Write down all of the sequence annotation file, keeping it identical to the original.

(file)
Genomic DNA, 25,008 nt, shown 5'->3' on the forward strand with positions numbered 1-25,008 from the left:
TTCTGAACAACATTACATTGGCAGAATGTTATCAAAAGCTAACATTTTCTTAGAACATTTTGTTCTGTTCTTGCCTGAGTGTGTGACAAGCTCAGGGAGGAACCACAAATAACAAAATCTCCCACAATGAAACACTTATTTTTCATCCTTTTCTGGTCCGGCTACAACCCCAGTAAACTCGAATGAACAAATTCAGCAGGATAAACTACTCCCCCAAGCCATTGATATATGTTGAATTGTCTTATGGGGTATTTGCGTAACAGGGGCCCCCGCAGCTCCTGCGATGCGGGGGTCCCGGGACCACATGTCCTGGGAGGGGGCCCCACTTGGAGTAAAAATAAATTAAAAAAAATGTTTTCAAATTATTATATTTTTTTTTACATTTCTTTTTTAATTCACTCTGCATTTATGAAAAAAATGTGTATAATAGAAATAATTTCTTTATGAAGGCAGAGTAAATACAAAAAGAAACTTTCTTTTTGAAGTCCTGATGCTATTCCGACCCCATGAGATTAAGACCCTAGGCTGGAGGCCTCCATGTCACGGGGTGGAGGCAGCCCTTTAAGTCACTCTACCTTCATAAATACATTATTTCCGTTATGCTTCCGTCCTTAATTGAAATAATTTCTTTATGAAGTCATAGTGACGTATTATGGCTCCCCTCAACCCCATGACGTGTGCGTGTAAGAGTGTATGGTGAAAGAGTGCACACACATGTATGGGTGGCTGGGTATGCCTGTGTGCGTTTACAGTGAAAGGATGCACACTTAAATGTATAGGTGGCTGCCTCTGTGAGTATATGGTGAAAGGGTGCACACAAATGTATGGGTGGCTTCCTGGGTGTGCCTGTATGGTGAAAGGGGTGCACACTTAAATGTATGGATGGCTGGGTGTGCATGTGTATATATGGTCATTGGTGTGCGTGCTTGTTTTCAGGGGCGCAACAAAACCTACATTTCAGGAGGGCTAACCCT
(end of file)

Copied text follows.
Genomic DNA, 25,008 nt, shown 5'->3' on the forward strand with positions numbered 1-25,008 from the left:
TTCTGAACAACATTACATTGGCAGAATGTTATCAAAAGCTAACATTTTCTTAGAACATTTTGTTCTGTTCTTGCCTGAGTGTGTGACAAGCTCAGGGAGGAACCACAAATAACAAAATCTCCCACAATGAAACACTTATTTTTCATCCTTTTCTGGTCCGGCTACAACCCCAGTAAACTCGAATGAACAAATTCAGCAGGATAAACTACTCCCCCAAGCCATTGATATATGTTGAATTGTCTTATGGGGTATTTGCGTAACAGGGGCCCCCGCAGCTCCTGCGATGCGGGGGTCCCGGGACCACATGTCCTGGGAGGGGGCCCCACTTGGAGTAAAAATAAATTAAAAAAAATGTTTTCAAATTATTATATTTTTTTTTACATTTCTTTTTTAATTCACTCTGCATTTATGAAAAAAATGTGTATAATAGAAATAATTTCTTTATGAAGGCAGAGTAAATACAAAAAGAAACTTTCTTTTTGAAGTCCTGATGCTATTCCGACCCCATGAGATTAAGACCCTAGGCTGGAGGCCTCCATGTCACGGGGTGGAGGCAGCCCTTTAAGTCACTCTACCTTCATAAATACATTATTTCCGTTATGCTTCCGTCCTTAATTGAAATAATTTCTTTATGAAGTCATAGTGACGTATTATGGCTCCCCTCAACCCCATGACGTGTGCGTGTAAGAGTGTATGGTGAAAGAGTGCACACACATGTATGGGTGGCTGGGTATGCCTGTGTGCGTTTACAGTGAAAGGATGCACACTTAAATGTATAGGTGGCTGCCTCTGTGAGTATATGGTGAAAGGGTGCACACAAATGTATGGGTGGCTTCCTGGGTGTGCCTGTATGGTGAAAGGGGTGCACACTTAAATGTATGGATGGCTGGGTGTGCATGTGTATATATGGTCATTGGTGTGCGTGCTTGTTTTCAGGGGCGCAACAAAACCTACATTTCAGGAGGGCTAACCCT